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The Peculiar Political Economics of Pro-Domming

lumpenproletariat meme 1“So, I figured out what happened to Jane,” the dungeon manager said.

“Oh?”

“My friend ran into her the other day. She’s a cop now.”

“I guess that makes some kind of sense ,” I said.

“Mmhhmm. She can beat-up people legally now.”

That’s the punchline. Do you get it? Let me take all the humor out of it by explaining: in most U.S. jurisdictions, professional dommes are criminalized under prostitution laws 1, and police can de facto brutalize whoever they want, especially if that person is Black like the dungeon manager is. Her joke isn’t funny-ha-ha; it’s ironic. It’s also funny-strange: why would a fascist like Jane spend years working as a petty criminal?

I’m going to hazard a guess and say that Jane bought the popular line about pro-dommes. It seems we’ve confused dressing up in Slutty Cop Halloween costumes and consensually slapping men’s scrotums with having real power. And when I say “we,” I don’t just mean Jane and other BDSM pros. I mean everyone. I mean, look at this recent example of how the media covers professional domination:

“The new group Dommes for Bernie placed an ad on Manhattan’s Backpage.com classifieds on Friday, calling for Wall Street workers to step up for punishment worthy of the Bernie Sanders presidential platform,” Mary Emily O’Hara writes at The Daily Dot. Both O’Hara and the DfB present ad copy as testament to a reality in which pro-dommes really do discipline our clients. “We think it’s poetic justice to dominate men who benefit from capitalism, and then donate their tributes to a candidate who stands up for those most harmed by it,” O’Hara quotes one of the dommes as saying. I fail to see the poetry or the justice of a man quite happily paying a woman for a highly gendered form of labor, and the woman taking her money and doing with it as she sees fit—in this case, donating to a center-left candidate for the presidency of a neocolonial empire that stands on stolen land.

But then, I also don’t see how a half dozen or so fin-dommes have transformed “fuck you, pay me” dirty talk into a semi-coherent rhetoric of wealth redistribution on certain strains of social justice Twitter. It seems obvious to me that gamely paying $20 in Amazon gift cards for a carefully calibrated performance of sexualized bitchiness is not full communism. Where did everyone else get it twisted?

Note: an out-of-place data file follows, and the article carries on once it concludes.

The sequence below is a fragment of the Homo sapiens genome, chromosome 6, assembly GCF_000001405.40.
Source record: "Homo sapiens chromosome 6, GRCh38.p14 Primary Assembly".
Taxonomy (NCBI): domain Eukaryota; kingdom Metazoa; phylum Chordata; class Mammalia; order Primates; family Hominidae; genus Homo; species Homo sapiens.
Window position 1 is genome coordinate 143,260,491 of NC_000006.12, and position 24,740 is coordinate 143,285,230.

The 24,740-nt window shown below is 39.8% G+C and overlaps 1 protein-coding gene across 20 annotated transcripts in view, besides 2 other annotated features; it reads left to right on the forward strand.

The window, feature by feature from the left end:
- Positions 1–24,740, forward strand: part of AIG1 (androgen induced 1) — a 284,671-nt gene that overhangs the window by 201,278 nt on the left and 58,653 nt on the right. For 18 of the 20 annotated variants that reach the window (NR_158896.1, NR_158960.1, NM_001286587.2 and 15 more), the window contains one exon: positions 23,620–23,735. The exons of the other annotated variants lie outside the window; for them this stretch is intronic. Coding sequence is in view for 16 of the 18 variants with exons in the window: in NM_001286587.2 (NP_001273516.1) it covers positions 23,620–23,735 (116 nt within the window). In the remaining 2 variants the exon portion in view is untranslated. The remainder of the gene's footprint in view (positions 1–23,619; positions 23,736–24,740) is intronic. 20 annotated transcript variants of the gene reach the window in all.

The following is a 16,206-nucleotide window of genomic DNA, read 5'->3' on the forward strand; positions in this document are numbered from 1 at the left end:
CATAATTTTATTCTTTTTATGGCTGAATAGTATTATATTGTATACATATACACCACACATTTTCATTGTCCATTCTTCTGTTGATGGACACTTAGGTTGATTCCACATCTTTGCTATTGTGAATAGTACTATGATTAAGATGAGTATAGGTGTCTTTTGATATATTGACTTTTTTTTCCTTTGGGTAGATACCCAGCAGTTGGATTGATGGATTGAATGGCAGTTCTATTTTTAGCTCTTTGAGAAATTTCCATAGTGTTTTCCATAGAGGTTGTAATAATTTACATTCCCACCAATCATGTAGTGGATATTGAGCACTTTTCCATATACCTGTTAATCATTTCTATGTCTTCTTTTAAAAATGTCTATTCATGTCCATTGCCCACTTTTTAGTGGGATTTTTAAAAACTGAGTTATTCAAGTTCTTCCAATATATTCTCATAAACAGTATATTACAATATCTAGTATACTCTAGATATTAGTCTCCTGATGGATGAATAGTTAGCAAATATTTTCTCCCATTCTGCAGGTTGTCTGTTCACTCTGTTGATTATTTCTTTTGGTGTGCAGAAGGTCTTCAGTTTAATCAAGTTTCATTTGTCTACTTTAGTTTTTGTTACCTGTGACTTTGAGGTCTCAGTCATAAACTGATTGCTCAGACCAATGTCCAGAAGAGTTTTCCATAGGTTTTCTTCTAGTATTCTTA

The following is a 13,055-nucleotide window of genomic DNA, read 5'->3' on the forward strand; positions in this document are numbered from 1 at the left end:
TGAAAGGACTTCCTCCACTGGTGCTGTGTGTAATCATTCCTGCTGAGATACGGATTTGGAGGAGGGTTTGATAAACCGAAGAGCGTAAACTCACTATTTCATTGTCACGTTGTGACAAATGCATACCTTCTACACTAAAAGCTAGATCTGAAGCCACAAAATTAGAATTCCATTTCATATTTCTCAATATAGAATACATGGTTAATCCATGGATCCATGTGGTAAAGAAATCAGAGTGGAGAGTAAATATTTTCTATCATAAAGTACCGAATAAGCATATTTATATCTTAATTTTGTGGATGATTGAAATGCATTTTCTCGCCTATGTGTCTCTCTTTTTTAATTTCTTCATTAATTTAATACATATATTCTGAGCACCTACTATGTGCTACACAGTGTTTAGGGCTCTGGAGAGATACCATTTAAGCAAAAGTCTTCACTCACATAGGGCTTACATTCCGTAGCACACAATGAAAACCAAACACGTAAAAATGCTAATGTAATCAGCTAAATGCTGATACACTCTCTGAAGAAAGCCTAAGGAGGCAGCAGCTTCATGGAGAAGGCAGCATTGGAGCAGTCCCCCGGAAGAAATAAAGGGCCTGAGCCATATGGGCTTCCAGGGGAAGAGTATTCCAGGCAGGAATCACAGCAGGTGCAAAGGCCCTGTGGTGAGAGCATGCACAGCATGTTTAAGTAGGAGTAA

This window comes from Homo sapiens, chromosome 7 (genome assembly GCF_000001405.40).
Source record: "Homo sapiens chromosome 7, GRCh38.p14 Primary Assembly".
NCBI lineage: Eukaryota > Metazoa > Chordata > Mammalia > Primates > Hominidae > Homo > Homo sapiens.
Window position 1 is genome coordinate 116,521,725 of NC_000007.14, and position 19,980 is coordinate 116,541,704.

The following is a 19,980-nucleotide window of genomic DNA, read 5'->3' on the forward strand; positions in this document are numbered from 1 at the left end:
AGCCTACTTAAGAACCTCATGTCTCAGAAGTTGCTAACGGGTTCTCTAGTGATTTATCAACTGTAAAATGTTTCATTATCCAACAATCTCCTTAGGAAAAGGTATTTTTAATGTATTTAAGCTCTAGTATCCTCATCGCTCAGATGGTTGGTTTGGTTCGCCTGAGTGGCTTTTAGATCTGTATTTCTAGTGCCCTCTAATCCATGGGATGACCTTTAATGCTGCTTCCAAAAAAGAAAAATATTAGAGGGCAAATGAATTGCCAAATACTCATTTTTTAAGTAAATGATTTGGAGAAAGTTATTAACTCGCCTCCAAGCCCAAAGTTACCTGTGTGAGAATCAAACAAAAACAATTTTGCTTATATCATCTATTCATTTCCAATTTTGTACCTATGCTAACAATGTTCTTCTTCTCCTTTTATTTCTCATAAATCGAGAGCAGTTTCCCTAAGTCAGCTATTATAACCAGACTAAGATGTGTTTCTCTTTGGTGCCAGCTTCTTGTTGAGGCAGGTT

The Taxman and the Domina

It’s tax season! That makes me think of a story I found out about a few weeks ago involving a Domina and a silly man with a government job.

A tax collector from Secaucus, NJ named Alan Bartolozzi wired (maybe more than) $780,000 in taxpayer money to a Domina with addresses in 5 states. He wired money internationally too, but there isn’t any info out there on where… I imagine somewhere sunny. She featured the guy on her website, but it’s down. I am assuming he’s dressed up in sissy clothes or bent over with objects inside him based on my own experience with government workers, but I could be wrong.

Things I’ve Learned During My First Year Pro-Subbing

(Photo by Scott Beale via Flickr)
(Photo by Scott Beale via Flickr)

I’ve been pro-subbing for less than a year. I tiptoed into it slowly, unsure of how to advertise or snag clients. When I started providing, I advertised light domme services, but I usually just ended up massaging guys or slapping them around a bit. I soon realized that, in both my professional and personal life, I just don’t have it in me to be a mean domme.

But I could sub. I knew how to test restraints, how to lay over someone’s knee and be comfortable, how to tell if a gag wouldn’t work for me. I knew how to play bratty, sweet, acquiescent. Maybe I could do that.